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October 06, 2016

Tips To Ensure A Smooth Race Day Experience

Tips To Ensure A Smooth Race Day Experience

What's more exciting than race day? Finally, all of your planning, sweating and Pepto Bismol fueled evenings have brought together a neon-colored mass of energy chew-hyped athletes who came here just to participate in your event.

But how do you make sure that the race day experience is so smooth that every athlete at the starting line is asking you when they can sign up for next year?

Let's be real - no matter how beautiful your course is, no matter how cool your schwag bags are and no matter how stoked your athletes are to run your race, if your race day experience is a total cluster, you can pretty much guarantee a good number of folks will not be coming back.

Case in point: I had an obstacle race that I was looking forward to for 6 whole months. I gladly shelled out the $100+ online race registration fee in anticipation of the bounce house and waterslide shenanigans I would get in return. On race day, my friends and I hopped in the car and made our way to the arena to check in, get our bib assignments and get racing...only to get stuck for over 2 ½ hours trying to get into the parking lot.

This completely ruined the race experience for me, and by the time I got to the starting line, I had already made my mind up that this was the last time I would do the event, no matter how much fun the actual course ended up being.

Do not let this happen to you. Don’t let all of your blood, sweat and tears go to waste because of race day logistics. Here are some tips to ensure a smooth race day experience for your runners (and a drastically reduced risk of a full on panic for YOU as event organizer):

 

Plan For Needs

Parking, food, bathrooms, and first aid being the top priorities. 

Now, obviously after my race day debacle traffic is a bit of a hot button issue for me, but it’s also a hot button issue for 99.9% of the other athletes registered for your event.

Have a concrete plan on how you’re going to deal with traffic, both car and foot. If possible, set up multiple clearly marked entry and exit points to your venue and make sure you have more parking available than you think you'll need.

Once people are parked, make sure that the foot traffic flows well - set up multiple check-in stations for race registration and bib assignment so that lines never get too long.

Spread everything out so people have space to move from gear check to aid station without getting caught in a herd of sweaty athletes.

And for the love of hydration-conscious athletes everywhere, make sure your porta-potty/toilet strategy is rock solid.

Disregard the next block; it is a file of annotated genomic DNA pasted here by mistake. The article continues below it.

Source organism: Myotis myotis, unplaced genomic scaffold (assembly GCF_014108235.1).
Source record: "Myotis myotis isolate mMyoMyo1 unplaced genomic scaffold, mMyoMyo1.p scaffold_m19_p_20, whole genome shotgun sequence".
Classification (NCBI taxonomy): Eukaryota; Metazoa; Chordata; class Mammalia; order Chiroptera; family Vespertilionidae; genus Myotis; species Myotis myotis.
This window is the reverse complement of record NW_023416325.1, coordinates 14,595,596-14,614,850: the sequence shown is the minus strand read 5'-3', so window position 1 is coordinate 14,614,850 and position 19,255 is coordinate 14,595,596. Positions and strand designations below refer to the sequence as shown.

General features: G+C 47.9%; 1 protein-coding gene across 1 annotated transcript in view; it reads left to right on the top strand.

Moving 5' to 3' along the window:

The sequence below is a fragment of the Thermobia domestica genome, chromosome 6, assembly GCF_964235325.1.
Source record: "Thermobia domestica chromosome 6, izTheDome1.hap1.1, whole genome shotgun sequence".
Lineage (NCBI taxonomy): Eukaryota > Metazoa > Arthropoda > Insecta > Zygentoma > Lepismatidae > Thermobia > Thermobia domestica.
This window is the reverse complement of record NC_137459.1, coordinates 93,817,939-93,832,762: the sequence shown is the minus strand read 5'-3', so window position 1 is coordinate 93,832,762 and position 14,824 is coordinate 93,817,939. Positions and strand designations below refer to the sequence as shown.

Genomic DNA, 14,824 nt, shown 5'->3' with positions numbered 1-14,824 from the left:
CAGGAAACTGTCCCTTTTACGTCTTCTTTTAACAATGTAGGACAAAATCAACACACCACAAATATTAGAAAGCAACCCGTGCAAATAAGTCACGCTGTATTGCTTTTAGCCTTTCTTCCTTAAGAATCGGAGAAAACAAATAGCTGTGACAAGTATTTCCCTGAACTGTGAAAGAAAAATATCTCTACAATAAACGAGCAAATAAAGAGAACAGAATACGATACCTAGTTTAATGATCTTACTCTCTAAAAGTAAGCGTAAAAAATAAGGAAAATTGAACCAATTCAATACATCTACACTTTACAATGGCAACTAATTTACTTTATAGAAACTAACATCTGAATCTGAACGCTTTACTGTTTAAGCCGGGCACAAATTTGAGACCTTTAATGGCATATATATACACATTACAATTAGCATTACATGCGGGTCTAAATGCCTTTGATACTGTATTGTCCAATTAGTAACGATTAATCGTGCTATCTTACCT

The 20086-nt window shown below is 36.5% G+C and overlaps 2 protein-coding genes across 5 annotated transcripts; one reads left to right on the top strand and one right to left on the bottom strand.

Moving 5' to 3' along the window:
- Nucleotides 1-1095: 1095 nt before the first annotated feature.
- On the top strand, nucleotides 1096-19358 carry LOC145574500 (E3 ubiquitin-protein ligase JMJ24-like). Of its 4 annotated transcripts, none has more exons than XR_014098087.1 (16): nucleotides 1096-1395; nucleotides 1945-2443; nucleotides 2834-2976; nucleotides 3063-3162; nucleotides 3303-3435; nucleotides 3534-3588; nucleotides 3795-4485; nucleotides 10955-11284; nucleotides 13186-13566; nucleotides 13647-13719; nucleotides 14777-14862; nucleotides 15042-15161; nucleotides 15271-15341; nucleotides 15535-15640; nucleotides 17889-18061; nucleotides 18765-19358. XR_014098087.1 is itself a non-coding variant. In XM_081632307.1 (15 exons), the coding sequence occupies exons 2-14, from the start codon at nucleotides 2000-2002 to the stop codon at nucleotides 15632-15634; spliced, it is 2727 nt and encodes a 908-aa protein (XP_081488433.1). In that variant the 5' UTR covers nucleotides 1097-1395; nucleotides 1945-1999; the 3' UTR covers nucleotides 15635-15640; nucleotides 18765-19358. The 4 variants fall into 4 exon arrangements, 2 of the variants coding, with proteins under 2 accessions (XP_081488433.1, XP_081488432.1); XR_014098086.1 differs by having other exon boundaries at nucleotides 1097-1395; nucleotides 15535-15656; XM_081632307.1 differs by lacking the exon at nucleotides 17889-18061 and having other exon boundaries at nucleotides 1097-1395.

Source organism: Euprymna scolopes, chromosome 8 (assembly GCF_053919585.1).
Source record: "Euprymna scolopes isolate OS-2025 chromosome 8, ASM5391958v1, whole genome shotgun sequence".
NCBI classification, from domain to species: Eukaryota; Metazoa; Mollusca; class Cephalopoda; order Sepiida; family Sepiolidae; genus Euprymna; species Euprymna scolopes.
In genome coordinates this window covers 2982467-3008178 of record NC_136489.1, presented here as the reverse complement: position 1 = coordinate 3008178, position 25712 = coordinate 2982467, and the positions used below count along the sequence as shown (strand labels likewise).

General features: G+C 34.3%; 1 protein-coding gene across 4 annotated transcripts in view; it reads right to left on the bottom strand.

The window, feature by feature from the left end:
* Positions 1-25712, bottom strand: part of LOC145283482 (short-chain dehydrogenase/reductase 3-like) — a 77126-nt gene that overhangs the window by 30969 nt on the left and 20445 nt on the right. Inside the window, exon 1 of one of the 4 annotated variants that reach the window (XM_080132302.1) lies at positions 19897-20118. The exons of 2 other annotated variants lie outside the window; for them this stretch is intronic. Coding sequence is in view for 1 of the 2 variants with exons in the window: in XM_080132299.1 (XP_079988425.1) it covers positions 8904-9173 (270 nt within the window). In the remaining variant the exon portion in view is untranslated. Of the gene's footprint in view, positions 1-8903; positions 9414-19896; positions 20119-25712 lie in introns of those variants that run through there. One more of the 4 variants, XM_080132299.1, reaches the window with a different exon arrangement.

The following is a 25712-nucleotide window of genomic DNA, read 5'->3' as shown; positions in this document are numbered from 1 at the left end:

Have Enough Volunteers On Hand

The best way to make sure that your race day experience is smooth as a velvet pantsuit (which, for you non-velvet enthusiasts out there is pretty g-darn smooth) is to have a ton of people on hand to make it smooth.

Volunteers are the icing on the cake, the cog in the wheel, the rum in the coke - they’re what make race day WORK. Who else is going to restock the water station when a runner knocks over a table or deal with the guy who forgot his running shoes?

Make sure you have plenty of volunteers on hand to put out any fires and make sure things run as smoothly as possible.

 

Feed The People

You know what’s not fun to deal with? People who are hungry, or even worse, HANGRY - that lovely hybrid between hungry and angry that happens about one mile away from the finish line and is seriously exacerbated by a lack of food on the premises.

Hangry people are NOT going to make for a smooth race day experience. Trust me, I’ve been one. So do your athletes a solid and feed them.

 

Hope For The Best, But Prepare For The Worst

There are a million and six things that could go wrong on race day that will totally mess with your flow. Mother Nature can start showing off her skills and bring on an out-of-season monsoon and subsequent event cancellation. A sponsor can back out at the last minute. Your volunteers could strike and insist that you pay them fair wages for their time (I know, it’s unlikely…but hey, it could happen!).


The point is, you want to hope for the best, but prepare for the worst. If you have a plan B (and a plan C, a plan D…and a plan E, just to be safe) that you can implement when sh*t inevitably hits the fan, it’s going to ensure a much smoother race day experience for your racers and a much less stressful experience for you.

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